New employee training is the foundation for high retention. Here’s how to start newbies off on the right foot. You put a lot of blood, sweat, and tears into finding and hiring great employees. So, it makes sense to do your darndest to keep them at your practice for as long as possible. What you might not realize is that the path to high staff retention actually begins at the end of the hiring process (that is, …

  • Why Company Culture is So Important Image

    articleJan 2, 2014 | 4 min. read

    Why Company Culture is So Important

    Unless you’ve spent the last decade or so living under a rock, you’ve most definitely heard the phrase “company culture” being bandied about. And while it’s become the center of attention in many discussions about how to build a successful company, I have to wonder if everyone who talks about company culture actually understands what it means and how to create and maintain an authentic one. But we’ll get to that second point—the how—in a later post. …

  • How to Hire for Fit Image

    articleJan 21, 2016 | 2 min. read

    How to Hire for Fit

    How can you find those elusive job candidates who truly are the right fit for your practice? When it comes to building a successful PT practice, hiring good employees isn’t just important; it’s essential. But finding the right candidate for each job often is one of the biggest challenges practice owners face. Why is it so difficult to find someone who’s the right fit? Many times, it’s because finding the perfect person for the job means looking …

  • 8 Signs Your Company Culture Isn’t Up to Snuff Image

    articleJan 15, 2014 | 5 min. read

    8 Signs Your Company Culture Isn’t Up to Snuff

    Company culture impacts your employees’ happiness and thus your bottom line , and as this article points out, poor company culture leads to carelessness, neglect, sunken morale, and ultimately, a lack of growth. If that’s not motivation enough to take a long, hard look at your own practice—your business—I don’t know what is. To help facilitate this introspection, we’ve assembled some red flags to watch out for. Here are eight signs that your company culture isn’t up …

  • 3 Steps to Avoid the Bad-Hire Blues in Your Practice Image

    articleApr 14, 2016 | 6 min. read

    3 Steps to Avoid the Bad-Hire Blues in Your Practice

    Hiring the right person for your practice can be tricky, because if you want to find a true “gem,” you have to evaluate more than a person’s qualifications. You have to hire for good culture-fit , too. And unfortunately, that’s a quality you aren’t going to find on any job board—or even a resumé, for that matter. This special “it” factor is something you have to intentionally look for during the hiring process. So, why is culture …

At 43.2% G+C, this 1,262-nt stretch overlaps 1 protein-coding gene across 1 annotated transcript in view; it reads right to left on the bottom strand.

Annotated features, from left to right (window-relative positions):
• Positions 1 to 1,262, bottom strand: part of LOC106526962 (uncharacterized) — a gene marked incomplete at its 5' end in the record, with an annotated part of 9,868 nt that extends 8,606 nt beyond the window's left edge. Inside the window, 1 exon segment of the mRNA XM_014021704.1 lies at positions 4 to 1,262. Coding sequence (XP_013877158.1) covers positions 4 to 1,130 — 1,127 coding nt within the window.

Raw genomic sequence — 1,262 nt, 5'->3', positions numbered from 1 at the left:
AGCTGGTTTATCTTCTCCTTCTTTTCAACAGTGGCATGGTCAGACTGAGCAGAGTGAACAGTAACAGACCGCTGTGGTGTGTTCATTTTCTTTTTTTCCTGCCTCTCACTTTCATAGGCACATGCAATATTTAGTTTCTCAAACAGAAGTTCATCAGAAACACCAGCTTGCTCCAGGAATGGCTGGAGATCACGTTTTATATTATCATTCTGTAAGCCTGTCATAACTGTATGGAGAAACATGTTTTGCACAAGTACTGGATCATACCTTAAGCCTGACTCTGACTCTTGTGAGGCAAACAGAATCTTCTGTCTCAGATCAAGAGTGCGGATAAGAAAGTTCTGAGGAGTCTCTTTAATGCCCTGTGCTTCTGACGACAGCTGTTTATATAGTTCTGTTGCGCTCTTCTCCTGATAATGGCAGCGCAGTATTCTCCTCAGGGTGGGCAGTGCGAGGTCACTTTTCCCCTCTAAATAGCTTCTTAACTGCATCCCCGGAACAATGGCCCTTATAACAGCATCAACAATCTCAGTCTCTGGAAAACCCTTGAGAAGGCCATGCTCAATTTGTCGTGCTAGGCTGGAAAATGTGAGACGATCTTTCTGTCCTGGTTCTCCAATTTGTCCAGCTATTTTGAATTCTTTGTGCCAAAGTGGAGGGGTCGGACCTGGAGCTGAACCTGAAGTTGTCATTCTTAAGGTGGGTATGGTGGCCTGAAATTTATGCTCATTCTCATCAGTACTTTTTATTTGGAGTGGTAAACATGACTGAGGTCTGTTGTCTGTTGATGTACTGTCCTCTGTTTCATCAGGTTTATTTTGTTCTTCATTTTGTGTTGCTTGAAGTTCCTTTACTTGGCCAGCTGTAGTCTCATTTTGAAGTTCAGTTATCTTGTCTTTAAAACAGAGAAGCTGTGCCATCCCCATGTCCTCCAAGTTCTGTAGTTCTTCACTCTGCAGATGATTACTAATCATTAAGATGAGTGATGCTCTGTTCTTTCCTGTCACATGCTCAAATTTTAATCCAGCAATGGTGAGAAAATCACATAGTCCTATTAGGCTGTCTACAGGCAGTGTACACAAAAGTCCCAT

• Founder Letter: The 8 Toughest Things You'll Have to Do as the Boss Image

    articleJul 7, 2016 | 9 min. read

    Founder Letter: The 8 Toughest Things You'll Have to Do as the Boss

    Whether you manage one or two employees, or sit at the helm of a multi-clinic chain, being the boss is challenging. And based on what I’ve learned in my own experience as both a clinic director and a tech executive, being a good boss is as much about leaning into the tough situations as it is letting go of what we can’t control. So, what difficult scenarios have I had to lean into—and let go of? Here …

  • The Most Important Benefit for Your Employees Image

    articleJan 27, 2016 | 2 min. read

    The Most Important Benefit for Your Employees

    Ensure your employees stick with you by giving them what they desire most. Regardless of industry, top-notch employees are in high demand. When you find a quality staff member—whether that employee is a tech or therapist—you want to hang on to him or her. But retaining high-quality team members is tricky, and if you fail to do so, your business certainly will suffer. Nowadays, there’s a ton of talk about developing the most attractive benefit packages—that is, …

  • 5 Common Performance Review Methods Image

    articleJan 13, 2016 | 4 min. read

    5 Common Performance Review Methods

    In her Founder Letter this month, Dr. Heidi Jannenga talked about reviewing work performance and providing feedback to the staff in your rehab therapy clinic, stressing the importance of creating consistent and fair performance reviews. While rounds of applause and pats on the back are great, they can’t compete with detailed and data-based evaluations. But if you’ve never provided your staff with formal performance reviews, you may not know your options for doing so. To give you …

Achieve greatness in practice with the ultimate EMR for PTs, OTs, and SLPs.